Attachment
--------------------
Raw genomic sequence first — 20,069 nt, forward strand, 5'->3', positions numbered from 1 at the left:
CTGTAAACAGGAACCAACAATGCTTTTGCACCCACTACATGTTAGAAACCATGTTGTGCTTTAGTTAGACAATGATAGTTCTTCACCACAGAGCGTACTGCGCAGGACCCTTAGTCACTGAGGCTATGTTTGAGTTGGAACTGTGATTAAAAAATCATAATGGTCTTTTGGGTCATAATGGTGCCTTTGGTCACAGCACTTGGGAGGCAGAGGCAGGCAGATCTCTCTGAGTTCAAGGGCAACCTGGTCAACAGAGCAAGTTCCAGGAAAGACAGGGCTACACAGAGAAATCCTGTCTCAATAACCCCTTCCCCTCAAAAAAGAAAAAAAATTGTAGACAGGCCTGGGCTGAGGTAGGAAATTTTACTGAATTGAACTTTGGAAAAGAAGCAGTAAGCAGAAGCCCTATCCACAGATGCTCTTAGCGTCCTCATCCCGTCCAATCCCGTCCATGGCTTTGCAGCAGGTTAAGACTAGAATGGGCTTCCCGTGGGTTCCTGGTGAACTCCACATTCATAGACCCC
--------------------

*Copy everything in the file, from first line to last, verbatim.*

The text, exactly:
Raw genomic sequence first — 20,069 nt, forward strand, 5'->3', positions numbered from 1 at the left:
CTGTAAACAGGAACCAACAATGCTTTTGCACCCACTACATGTTAGAAACCATGTTGTGCTTTAGTTAGACAATGATAGTTCTTCACCACAGAGCGTACTGCGCAGGACCCTTAGTCACTGAGGCTATGTTTGAGTTGGAACTGTGATTAAAAAATCATAATGGTCTTTTGGGTCATAATGGTGCCTTTGGTCACAGCACTTGGGAGGCAGAGGCAGGCAGATCTCTCTGAGTTCAAGGGCAACCTGGTCAACAGAGCAAGTTCCAGGAAAGACAGGGCTACACAGAGAAATCCTGTCTCAATAACCCCTTCCCCTCAAAAAAGAAAAAAAATTGTAGACAGGCCTGGGCTGAGGTAGGAAATTTTACTGAATTGAACTTTGGAAAAGAAGCAGTAAGCAGAAGCCCTATCCACAGATGCTCTTAGCGTCCTCATCCCGTCCAATCCCGTCCATGGCTTTGCAGCAGGTTAAGACTAGAATGGGCTTCCCGTGGGTTCCTGGTGAACTCCACATTCATAGACCCC